Posted 04 November 2006 - 01:19 PM

From Sandi Hardmeier, come this brief write up about some of the particulars of the deal.

As always, nice work Sandi!

This is great news, as is the specifics of the orders which are wide reaching and will remain in effect for 20 years from the date of the order or the most recent date that the United States or the Federal Trade Commission files a complaint (with or without an accompanying consent decree) in federal court alleging any violation of the order, whichever comes later.

$1 million is payable within 10 days, another $1 million within 6 months, and the final $1 million within 12 months. If they don't pay, they get charged interest. The fine shall be used to provide "relief as [the FTC] determines to be reasonably related to Respondents’ practices alleged in the complaint, and to pay any attendant costs of administration."

Spyware Sucks Blog

#4 TeMerc



  • Visiting Fellow
  • PipPipPipPip
  • 626 posts

Posted 06 November 2006 - 05:41 PM

U.S. official urges stiffer anti-spyware penalties
By Peter Kaplan

WASHINGTON (Reuters) - A member of the U.S. Federal Trade Commission on Monday urged Congress to give the agency more power to penalize purveyors of hidden spyware.

FTC commissioner Jon Leibowitz said the agency should be given expanded authority to impose civil fines on distributors of the software, which often tracks computer users or triggers pop-up ads. It would be similar to the authority the FTC was given in 2003 to penalize computer spammers.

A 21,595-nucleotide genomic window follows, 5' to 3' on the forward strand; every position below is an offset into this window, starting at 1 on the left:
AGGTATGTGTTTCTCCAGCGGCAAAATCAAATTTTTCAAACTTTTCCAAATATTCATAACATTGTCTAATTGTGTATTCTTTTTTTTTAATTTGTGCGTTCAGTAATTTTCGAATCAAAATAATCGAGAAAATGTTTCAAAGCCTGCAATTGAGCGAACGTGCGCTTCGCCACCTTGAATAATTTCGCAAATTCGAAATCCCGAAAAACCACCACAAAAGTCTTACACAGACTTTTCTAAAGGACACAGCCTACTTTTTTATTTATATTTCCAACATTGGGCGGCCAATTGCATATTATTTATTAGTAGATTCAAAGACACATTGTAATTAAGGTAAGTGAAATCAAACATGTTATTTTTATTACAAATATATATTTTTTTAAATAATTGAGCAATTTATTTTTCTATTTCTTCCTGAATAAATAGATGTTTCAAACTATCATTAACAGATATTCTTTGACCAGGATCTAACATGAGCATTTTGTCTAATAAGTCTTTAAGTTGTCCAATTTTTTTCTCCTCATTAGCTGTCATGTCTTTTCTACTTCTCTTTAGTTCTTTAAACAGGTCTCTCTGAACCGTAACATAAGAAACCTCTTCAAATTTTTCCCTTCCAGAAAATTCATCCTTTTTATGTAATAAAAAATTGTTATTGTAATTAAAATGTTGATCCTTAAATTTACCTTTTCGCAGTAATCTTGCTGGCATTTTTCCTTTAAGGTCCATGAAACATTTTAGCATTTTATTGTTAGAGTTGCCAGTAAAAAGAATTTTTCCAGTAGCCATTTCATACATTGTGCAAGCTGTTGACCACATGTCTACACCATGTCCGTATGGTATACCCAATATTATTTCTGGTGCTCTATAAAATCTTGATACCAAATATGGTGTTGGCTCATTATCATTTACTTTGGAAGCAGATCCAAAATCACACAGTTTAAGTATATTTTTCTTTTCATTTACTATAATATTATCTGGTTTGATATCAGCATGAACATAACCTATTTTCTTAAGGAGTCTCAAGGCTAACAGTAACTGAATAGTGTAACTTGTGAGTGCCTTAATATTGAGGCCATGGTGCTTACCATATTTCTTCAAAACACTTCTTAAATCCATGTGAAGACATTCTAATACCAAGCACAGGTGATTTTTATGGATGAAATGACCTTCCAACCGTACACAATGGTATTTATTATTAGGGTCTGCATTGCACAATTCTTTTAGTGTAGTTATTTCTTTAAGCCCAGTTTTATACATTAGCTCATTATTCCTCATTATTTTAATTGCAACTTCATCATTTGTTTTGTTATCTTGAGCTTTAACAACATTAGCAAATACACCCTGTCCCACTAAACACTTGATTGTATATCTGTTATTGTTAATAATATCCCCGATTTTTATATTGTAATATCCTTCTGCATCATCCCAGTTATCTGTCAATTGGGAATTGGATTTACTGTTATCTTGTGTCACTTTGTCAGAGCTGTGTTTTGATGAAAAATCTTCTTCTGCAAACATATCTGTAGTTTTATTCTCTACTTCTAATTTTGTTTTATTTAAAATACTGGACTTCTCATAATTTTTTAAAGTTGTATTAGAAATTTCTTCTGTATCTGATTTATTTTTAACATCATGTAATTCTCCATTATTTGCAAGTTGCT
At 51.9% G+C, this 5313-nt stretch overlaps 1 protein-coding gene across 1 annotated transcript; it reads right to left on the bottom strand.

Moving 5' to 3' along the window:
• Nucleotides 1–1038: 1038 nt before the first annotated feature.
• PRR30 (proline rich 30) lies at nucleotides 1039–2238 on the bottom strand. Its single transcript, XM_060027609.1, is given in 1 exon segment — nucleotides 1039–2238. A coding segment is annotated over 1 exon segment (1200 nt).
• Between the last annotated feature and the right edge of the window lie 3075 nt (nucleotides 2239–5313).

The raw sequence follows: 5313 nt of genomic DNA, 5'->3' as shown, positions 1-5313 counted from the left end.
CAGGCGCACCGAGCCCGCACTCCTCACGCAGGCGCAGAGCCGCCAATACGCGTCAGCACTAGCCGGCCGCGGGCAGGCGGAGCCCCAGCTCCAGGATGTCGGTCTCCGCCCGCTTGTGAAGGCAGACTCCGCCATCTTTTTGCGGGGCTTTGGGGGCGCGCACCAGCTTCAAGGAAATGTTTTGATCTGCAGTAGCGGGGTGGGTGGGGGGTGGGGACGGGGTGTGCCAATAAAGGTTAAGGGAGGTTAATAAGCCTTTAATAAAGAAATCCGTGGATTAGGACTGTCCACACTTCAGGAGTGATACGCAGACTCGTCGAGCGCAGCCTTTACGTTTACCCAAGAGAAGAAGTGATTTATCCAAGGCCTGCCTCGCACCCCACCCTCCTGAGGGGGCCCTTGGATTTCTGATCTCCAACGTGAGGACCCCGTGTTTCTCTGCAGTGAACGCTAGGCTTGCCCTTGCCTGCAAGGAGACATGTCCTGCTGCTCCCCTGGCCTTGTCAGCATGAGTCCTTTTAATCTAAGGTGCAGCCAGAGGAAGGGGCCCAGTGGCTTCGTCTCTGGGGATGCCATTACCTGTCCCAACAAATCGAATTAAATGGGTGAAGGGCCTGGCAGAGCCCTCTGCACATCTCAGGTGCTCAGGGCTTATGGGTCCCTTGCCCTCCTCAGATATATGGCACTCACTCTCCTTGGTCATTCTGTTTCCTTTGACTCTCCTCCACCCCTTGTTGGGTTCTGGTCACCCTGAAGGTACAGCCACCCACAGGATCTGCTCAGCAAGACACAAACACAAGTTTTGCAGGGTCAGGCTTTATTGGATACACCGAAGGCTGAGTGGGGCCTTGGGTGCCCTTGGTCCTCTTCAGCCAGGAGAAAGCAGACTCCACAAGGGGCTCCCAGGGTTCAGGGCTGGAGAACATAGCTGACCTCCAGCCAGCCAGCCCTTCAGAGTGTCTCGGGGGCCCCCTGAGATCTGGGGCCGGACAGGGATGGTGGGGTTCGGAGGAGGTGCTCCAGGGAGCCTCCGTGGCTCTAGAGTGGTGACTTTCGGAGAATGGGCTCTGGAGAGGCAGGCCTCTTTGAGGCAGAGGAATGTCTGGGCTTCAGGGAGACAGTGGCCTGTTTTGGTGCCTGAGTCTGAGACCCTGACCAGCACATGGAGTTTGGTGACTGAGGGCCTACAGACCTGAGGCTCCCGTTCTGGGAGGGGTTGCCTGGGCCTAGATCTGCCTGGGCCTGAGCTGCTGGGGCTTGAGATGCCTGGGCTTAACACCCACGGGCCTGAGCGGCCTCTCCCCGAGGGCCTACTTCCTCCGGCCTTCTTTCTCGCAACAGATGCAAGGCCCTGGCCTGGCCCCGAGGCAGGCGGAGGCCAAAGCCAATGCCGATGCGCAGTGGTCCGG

"The civil penalty authority Congress granted us in the (anti-spam law) gave our anti-spam efforts real teeth. Sadly, in spyware cases, we don't yet have that authority," Leibowitz said in prepared remarks given at a conference on the Internet.

Leibowitz, one of five FTC commissioners, gave the speech only days after the FTC announced a settlement with Zango Inc., major online advertising company whose software was secretly loaded onto millions of personal computers, according to the agency.

Zango, formerly named 180solutions Inc., did not admit any legal violations in the settlement announced on Friday. But it apologized and said it had relied too heavily on "deceptive" third-party affiliates.

Under current U.S. law, the FTC can go to court and ask that a company be forced to give up profits it made through unfair or deceptive practices. The agency used that authority to get Zango to repay $3 million as part of the settlement announced on Friday.

Posted Image Reuters

Related Topics

0 user(s) are reading this topic

0 members, 0 guests, 0 anonymous users